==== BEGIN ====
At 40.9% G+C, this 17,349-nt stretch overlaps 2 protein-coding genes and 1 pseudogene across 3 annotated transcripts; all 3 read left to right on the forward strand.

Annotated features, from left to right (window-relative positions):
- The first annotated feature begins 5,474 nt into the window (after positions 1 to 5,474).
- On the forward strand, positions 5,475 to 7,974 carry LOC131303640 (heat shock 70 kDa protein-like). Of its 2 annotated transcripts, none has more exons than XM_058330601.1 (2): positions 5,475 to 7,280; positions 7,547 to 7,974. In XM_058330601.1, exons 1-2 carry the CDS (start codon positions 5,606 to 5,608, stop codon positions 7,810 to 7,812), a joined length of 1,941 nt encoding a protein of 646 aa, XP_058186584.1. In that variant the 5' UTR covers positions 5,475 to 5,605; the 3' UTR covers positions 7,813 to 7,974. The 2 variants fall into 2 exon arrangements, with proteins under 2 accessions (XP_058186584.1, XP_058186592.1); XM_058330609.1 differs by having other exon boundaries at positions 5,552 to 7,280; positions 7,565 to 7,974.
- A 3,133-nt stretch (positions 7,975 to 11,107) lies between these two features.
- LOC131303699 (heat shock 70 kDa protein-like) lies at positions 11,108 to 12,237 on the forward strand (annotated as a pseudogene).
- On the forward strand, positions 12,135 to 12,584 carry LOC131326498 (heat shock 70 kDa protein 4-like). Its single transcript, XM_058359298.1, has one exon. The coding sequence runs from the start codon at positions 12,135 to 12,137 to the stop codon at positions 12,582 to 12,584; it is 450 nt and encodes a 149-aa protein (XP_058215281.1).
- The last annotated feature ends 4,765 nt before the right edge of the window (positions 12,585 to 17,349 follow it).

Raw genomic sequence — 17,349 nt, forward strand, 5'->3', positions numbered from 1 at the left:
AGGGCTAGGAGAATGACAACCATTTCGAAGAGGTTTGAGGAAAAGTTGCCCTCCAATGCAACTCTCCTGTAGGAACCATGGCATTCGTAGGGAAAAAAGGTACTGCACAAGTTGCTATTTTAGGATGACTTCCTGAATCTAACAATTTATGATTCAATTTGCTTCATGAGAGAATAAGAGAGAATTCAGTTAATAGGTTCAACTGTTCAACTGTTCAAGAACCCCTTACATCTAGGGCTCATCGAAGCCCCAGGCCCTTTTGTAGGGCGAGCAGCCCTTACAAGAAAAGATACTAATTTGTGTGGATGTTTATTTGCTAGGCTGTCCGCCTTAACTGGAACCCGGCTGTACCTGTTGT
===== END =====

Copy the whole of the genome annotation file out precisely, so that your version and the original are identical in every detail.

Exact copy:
At 40.9% G+C, this 17,349-nt stretch overlaps 2 protein-coding genes and 1 pseudogene across 3 annotated transcripts; all 3 read left to right on the forward strand.

Annotated features, from left to right (window-relative positions):
- The first annotated feature begins 5,474 nt into the window (after positions 1 to 5,474).
- On the forward strand, positions 5,475 to 7,974 carry LOC131303640 (heat shock 70 kDa protein-like). Of its 2 annotated transcripts, none has more exons than XM_058330601.1 (2): positions 5,475 to 7,280; positions 7,547 to 7,974. In XM_058330601.1, exons 1-2 carry the CDS (start codon positions 5,606 to 5,608, stop codon positions 7,810 to 7,812), a joined length of 1,941 nt encoding a protein of 646 aa, XP_058186584.1. In that variant the 5' UTR covers positions 5,475 to 5,605; the 3' UTR covers positions 7,813 to 7,974. The 2 variants fall into 2 exon arrangements, with proteins under 2 accessions (XP_058186584.1, XP_058186592.1); XM_058330609.1 differs by having other exon boundaries at positions 5,552 to 7,280; positions 7,565 to 7,974.
- A 3,133-nt stretch (positions 7,975 to 11,107) lies between these two features.
- LOC131303699 (heat shock 70 kDa protein-like) lies at positions 11,108 to 12,237 on the forward strand (annotated as a pseudogene).
- On the forward strand, positions 12,135 to 12,584 carry LOC131326498 (heat shock 70 kDa protein 4-like). Its single transcript, XM_058359298.1, has one exon. The coding sequence runs from the start codon at positions 12,135 to 12,137 to the stop codon at positions 12,582 to 12,584; it is 450 nt and encodes a 149-aa protein (XP_058215281.1).
- The last annotated feature ends 4,765 nt before the right edge of the window (positions 12,585 to 17,349 follow it).

Raw genomic sequence — 17,349 nt, forward strand, 5'->3', positions numbered from 1 at the left:
AGGGCTAGGAGAATGACAACCATTTCGAAGAGGTTTGAGGAAAAGTTGCCCTCCAATGCAACTCTCCTGTAGGAACCATGGCATTCGTAGGGAAAAAAGGTACTGCACAAGTTGCTATTTTAGGATGACTTCCTGAATCTAACAATTTATGATTCAATTTGCTTCATGAGAGAATAAGAGAGAATTCAGTTAATAGGTTCAACTGTTCAACTGTTCAAGAACCCCTTACATCTAGGGCTCATCGAAGCCCCAGGCCCTTTTGTAGGGCGAGCAGCCCTTACAAGAAAAGATACTAATTTGTGTGGATGTTTATTTGCTAGGCTGTCCGCCTTAACTGGAACCCGGCTGTACCTGTTGT